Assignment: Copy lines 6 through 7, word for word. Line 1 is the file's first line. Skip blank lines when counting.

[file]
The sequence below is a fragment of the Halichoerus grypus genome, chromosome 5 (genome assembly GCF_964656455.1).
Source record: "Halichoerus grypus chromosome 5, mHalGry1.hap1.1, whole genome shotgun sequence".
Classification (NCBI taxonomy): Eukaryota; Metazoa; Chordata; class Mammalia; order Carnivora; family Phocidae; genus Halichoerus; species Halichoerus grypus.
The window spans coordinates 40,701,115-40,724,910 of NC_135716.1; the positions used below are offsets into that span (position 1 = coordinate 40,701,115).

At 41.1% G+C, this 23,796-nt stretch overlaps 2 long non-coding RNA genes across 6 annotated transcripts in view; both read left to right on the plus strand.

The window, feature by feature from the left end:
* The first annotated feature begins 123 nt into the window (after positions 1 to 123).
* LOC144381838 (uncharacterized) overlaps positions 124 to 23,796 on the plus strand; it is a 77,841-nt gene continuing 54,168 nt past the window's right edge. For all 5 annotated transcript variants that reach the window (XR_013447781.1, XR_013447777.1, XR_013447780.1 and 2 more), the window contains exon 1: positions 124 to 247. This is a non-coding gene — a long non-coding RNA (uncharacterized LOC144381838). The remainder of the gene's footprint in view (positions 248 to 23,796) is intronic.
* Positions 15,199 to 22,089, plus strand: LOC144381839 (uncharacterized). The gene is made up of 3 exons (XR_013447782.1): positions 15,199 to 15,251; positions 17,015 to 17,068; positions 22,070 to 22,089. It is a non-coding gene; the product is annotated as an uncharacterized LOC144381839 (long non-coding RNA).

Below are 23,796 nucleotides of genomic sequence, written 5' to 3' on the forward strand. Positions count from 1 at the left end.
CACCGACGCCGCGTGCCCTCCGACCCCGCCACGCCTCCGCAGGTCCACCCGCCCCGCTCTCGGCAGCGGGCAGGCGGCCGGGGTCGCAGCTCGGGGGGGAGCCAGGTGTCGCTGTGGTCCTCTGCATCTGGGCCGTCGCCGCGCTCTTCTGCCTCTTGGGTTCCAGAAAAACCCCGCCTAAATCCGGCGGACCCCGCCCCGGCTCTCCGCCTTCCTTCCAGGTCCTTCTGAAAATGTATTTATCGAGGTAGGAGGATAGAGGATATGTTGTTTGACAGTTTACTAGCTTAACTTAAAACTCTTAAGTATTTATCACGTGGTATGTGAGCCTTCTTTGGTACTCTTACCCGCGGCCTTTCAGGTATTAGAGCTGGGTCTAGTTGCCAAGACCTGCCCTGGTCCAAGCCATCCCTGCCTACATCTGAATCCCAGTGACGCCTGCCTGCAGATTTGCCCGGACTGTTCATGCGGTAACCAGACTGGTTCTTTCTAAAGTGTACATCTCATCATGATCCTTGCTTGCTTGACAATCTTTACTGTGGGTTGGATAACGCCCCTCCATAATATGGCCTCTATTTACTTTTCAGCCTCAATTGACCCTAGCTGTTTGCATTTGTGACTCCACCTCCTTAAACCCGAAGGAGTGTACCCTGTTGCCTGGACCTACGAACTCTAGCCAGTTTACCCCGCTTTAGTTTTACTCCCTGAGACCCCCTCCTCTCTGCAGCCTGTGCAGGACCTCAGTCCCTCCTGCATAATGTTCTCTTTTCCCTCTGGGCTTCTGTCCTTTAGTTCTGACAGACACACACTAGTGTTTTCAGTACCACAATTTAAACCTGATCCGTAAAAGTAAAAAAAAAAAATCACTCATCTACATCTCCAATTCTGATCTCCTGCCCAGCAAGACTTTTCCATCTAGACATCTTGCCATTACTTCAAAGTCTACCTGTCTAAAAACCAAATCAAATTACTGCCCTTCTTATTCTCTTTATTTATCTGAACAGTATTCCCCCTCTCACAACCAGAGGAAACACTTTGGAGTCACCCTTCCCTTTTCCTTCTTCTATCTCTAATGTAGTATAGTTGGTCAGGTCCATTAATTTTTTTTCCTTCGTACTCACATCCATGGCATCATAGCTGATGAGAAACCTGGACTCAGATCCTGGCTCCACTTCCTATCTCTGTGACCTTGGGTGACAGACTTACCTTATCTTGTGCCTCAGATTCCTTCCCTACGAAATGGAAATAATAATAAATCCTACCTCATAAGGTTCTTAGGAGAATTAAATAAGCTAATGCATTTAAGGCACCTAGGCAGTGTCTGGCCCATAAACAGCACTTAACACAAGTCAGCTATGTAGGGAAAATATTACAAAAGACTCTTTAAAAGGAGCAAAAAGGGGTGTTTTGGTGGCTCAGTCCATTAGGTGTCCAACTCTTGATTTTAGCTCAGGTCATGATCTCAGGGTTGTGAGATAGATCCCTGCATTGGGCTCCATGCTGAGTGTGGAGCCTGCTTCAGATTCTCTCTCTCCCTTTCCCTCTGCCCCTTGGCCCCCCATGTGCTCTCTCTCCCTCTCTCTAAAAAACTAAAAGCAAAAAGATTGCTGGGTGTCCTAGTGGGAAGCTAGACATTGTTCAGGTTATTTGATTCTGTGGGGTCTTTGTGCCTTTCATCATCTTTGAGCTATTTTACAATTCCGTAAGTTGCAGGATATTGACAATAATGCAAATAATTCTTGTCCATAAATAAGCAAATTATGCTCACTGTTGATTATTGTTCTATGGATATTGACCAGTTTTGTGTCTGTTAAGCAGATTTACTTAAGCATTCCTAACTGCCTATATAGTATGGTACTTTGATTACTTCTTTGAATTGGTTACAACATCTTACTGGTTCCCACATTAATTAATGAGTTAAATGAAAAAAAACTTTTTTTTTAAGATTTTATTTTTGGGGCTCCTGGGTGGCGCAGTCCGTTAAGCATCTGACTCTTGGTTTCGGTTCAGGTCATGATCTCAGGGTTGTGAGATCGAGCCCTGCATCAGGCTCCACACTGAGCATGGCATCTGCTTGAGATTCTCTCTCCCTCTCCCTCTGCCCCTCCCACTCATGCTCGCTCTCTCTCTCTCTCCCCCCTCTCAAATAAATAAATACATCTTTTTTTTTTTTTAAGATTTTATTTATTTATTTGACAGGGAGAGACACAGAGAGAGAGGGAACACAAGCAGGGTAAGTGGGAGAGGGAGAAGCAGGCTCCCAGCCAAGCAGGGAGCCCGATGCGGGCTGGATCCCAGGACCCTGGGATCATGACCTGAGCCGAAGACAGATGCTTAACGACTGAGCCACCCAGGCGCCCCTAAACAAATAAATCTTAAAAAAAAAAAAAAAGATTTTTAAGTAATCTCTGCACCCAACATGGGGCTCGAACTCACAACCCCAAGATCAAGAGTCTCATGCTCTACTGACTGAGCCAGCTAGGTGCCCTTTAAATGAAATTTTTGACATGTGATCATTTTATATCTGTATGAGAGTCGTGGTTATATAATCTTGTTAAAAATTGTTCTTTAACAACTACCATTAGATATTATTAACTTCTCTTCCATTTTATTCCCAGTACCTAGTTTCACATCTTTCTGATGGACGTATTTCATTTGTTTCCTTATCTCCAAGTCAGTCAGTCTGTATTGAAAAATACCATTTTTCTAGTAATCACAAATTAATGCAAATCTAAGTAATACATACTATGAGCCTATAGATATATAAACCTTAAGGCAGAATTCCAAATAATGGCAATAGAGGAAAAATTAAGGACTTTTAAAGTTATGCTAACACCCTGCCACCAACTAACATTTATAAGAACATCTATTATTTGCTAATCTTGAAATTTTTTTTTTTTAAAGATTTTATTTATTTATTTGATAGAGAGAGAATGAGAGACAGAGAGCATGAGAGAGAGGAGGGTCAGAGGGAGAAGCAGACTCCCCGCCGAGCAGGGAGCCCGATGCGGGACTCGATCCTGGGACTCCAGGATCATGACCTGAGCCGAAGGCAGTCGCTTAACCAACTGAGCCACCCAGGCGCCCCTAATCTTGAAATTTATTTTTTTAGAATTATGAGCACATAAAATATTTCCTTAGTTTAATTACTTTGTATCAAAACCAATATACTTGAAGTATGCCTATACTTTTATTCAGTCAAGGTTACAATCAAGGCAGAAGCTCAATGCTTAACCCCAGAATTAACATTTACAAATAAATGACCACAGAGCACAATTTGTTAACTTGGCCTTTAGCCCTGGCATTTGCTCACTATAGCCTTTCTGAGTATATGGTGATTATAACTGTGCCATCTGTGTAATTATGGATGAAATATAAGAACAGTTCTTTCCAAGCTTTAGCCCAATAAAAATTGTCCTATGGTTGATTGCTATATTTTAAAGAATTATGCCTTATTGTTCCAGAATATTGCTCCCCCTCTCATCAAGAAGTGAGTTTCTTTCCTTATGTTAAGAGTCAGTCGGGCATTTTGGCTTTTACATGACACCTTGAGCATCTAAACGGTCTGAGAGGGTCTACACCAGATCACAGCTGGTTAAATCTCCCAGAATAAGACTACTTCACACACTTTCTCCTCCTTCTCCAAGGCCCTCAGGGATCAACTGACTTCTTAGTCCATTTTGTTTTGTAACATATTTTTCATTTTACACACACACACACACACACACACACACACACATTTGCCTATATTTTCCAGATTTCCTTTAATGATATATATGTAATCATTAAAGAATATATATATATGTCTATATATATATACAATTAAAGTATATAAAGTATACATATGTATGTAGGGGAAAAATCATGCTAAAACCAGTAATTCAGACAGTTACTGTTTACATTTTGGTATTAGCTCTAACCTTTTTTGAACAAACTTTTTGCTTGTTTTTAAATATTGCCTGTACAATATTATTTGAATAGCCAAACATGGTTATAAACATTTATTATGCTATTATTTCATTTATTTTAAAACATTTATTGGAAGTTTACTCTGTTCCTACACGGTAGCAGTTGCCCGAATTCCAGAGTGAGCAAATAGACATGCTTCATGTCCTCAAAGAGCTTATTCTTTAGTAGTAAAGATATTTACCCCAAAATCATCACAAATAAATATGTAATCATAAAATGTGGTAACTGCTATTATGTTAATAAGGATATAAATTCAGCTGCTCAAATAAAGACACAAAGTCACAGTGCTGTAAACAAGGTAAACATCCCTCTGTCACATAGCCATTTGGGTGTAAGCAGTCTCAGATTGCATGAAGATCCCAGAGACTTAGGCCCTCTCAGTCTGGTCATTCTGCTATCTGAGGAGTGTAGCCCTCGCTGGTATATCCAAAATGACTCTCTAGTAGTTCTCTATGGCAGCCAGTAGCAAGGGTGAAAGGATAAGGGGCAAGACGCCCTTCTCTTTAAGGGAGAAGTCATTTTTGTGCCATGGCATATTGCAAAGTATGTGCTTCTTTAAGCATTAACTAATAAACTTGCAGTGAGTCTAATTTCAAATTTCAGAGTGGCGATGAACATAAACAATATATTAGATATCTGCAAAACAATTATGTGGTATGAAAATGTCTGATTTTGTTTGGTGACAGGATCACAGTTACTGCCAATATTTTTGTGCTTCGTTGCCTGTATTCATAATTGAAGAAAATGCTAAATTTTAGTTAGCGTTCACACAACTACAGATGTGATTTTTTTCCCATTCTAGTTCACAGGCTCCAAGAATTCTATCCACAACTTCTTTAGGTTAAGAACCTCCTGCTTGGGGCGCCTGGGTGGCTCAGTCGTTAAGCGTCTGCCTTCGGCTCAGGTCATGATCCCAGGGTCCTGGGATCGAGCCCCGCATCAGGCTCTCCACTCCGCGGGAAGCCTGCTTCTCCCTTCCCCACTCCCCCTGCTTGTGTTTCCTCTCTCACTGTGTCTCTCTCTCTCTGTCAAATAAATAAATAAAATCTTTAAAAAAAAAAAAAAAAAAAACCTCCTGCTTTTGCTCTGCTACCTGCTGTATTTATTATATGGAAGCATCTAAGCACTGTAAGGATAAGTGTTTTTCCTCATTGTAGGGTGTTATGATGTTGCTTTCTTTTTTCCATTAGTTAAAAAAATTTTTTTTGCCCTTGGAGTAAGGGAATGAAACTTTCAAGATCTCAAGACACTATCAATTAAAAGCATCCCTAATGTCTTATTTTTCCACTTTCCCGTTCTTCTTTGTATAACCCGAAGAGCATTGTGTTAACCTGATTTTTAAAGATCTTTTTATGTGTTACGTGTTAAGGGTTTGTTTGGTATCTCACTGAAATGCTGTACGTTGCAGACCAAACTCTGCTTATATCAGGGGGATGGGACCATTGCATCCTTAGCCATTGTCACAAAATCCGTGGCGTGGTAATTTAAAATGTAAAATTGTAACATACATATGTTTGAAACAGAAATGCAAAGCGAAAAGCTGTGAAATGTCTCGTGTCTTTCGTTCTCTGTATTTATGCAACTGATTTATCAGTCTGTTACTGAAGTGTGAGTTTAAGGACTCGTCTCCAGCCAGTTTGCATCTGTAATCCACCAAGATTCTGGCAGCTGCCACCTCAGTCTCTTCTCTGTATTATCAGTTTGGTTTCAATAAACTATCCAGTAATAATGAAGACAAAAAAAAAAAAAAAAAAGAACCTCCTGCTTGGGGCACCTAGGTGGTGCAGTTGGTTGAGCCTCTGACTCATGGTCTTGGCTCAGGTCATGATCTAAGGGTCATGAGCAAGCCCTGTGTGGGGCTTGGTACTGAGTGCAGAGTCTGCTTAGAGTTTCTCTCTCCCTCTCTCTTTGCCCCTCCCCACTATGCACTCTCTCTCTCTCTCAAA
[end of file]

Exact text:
The window, feature by feature from the left end:
* The first annotated feature begins 123 nt into the window (after positions 1 to 123).